Many of the trees in the garden are centuries old. On one of them there is a metal memorial to Esme, 1905-2005, made by Gary Breeze. It is a saying from Goethe: “The Soul of Man resembles the Water, the Fate of Man resembles the Wind”.

From the river Lucy tells me that trout, pike, grayling and eel flourish and she loves making fish quenelles. “I do have a bit of difficulty with the pike because of the bones” she confesses. She is a beekeeper, and her bees are kept in the garden next door. “It’s too windy, here” she explains. She is able to make enough honey for the whole family to enjoy all year round.

For the Fresh Air show local catering company, 7a from Fairford, is running the refreshments marquee, and James and Erica Graham from the Allium Restaurant in Fairford  prepared the buyers’ lunch which is held when the show opens. The family also love to eat in the local village pub, The Keepers Arms. “We like it because it is real, traditional pub food, not gastropub, and we find this much more relaxing. It is run as a family pub and it is a real community hub” Lucy tells me. It is run by Jon Gardiner and it hosts an “Alternative Sculpture Show”, exhibiting work by local patrons. It is in both the Good Pub Guide and in the Good Beer Guide.

When Lucy was a young girl she did a Cordon Bleu cookery course and her daughter has also done a Leith School of Food and Wine Course. When she comes home from University she takes back with her a huge box of fresh fruit and vegetables from the garden. When the cold months arrive Lucy and David like to buy their food from as near to their house as possible, supporting the Fairford market, the Allium Delicatessen and also various farmers from the village sell them meat for the freezer.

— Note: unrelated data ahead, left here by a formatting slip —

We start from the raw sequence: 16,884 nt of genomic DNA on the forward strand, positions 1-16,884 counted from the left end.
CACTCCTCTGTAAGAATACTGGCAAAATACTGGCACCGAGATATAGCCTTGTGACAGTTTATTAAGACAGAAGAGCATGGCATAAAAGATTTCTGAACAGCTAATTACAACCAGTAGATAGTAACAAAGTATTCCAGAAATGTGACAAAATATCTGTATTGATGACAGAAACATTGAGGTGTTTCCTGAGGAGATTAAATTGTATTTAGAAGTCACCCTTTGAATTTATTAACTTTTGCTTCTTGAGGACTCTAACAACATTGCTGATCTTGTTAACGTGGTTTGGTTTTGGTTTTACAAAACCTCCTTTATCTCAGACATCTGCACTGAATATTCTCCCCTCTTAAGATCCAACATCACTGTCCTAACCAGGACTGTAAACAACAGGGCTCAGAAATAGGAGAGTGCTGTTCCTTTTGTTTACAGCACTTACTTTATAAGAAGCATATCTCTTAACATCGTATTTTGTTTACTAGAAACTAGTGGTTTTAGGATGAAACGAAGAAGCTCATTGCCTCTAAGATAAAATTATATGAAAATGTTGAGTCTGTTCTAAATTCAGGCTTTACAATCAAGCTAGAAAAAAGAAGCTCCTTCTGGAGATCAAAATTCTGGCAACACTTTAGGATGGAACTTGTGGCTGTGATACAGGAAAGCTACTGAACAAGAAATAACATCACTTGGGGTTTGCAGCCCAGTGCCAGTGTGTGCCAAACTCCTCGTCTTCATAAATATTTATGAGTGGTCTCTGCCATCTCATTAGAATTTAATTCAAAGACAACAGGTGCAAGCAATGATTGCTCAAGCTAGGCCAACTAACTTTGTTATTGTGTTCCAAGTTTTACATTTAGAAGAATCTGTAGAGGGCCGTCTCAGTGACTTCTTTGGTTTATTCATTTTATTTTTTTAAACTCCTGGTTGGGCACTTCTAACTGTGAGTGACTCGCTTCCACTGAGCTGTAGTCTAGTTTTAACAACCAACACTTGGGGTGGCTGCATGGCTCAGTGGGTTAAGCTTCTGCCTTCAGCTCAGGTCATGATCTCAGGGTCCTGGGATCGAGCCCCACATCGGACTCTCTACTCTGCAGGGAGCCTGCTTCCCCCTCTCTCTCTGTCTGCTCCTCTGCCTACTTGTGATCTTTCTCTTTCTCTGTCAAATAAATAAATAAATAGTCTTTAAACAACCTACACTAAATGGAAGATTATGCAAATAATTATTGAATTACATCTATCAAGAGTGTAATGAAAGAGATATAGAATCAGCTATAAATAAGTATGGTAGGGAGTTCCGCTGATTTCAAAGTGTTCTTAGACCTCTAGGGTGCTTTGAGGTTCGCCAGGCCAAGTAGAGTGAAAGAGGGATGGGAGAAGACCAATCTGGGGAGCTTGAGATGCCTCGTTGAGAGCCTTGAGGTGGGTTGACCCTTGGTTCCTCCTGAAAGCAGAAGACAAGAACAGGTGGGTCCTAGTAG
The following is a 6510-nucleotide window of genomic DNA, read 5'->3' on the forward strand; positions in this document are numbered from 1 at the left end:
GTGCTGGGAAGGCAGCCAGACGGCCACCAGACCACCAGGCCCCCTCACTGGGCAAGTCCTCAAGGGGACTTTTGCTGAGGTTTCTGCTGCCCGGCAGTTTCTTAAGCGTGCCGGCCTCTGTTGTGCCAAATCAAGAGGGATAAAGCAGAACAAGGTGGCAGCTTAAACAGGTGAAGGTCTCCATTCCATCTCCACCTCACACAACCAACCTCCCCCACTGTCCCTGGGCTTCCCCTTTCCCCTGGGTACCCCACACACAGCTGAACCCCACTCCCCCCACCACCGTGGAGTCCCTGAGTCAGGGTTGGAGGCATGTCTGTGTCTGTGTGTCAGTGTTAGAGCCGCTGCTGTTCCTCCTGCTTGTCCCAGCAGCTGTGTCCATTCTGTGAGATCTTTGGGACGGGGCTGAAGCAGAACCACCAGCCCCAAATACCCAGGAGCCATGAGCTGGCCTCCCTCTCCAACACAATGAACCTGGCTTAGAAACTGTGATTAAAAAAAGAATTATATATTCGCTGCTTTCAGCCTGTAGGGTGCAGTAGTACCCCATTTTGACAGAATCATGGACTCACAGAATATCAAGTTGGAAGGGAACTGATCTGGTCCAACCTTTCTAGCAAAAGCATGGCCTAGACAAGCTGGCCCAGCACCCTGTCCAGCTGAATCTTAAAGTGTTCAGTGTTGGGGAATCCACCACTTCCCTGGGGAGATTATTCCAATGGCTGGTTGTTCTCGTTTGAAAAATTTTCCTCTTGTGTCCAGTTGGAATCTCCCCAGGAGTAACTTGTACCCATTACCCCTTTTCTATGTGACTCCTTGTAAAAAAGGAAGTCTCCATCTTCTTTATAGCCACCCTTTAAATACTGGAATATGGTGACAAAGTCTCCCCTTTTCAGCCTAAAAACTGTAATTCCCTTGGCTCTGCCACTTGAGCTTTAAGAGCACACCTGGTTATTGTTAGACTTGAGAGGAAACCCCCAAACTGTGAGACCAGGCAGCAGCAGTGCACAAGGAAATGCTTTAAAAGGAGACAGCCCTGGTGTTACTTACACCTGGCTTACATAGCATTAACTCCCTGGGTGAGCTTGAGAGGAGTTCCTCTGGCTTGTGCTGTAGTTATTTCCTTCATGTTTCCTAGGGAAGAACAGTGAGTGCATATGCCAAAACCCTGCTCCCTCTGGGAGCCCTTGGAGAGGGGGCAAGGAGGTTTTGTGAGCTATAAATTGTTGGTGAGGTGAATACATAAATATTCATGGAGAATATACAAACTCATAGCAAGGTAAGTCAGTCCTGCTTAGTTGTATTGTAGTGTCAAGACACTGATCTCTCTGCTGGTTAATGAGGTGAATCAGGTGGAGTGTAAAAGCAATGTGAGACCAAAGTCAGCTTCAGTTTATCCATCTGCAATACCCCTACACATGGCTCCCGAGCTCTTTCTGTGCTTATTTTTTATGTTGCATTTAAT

The kitchen at the Old Rectory is big, light, well equipped and relaxed: a four oven white AGA is where all the family’s meals are cooked and spices, dry food and pots and pans are all displayed on open shelves.

Lucy’s main inspiration in cooking comes from Constance Spry and from the Scottish Rural Women’s Institute cookery book she was given when she got married. She was raised in a house on the banks of a Scottish loch.

Lucy is co-owner, organiser and guest lecturer of a company called Reality and Beyond (www.realityandbeyond.co.uk) which organises short visits to see private and public art works, architecture and historical sights from Central Europe to the Balkans. She also has a house in Transylvania and she is greatly influenced by the peasant cookery of Eastern Europe.

For entertaining, the family prefers to go into the dining room “I don’t like eating in the same room where all the cooking and mess is taking place, it’s better to have some peace”. The dining room walls are painted in medieveal frescoes, and the dining room table is conveniently crafted so that it comes apart in four different sections, so that it can be made bigger or smaller depending on the number of guests or turned into a buffet table.

I go around the garden to take a few more shots around the sculptures and through the New Brewery Arts exhibition in the pool room (www.newbreweryarts.org.uk). In the tranquil calm of this space I see so many beautiful glass and ceramic works. Plates, teapots, cups, saucers, bowls and glasses. A fitting end to a very inspirational foodie tour.

Contact Details:

Mr and Mrs. David Abel Smith

Quenington Old Rectory


Gloucestershire GL7 5BN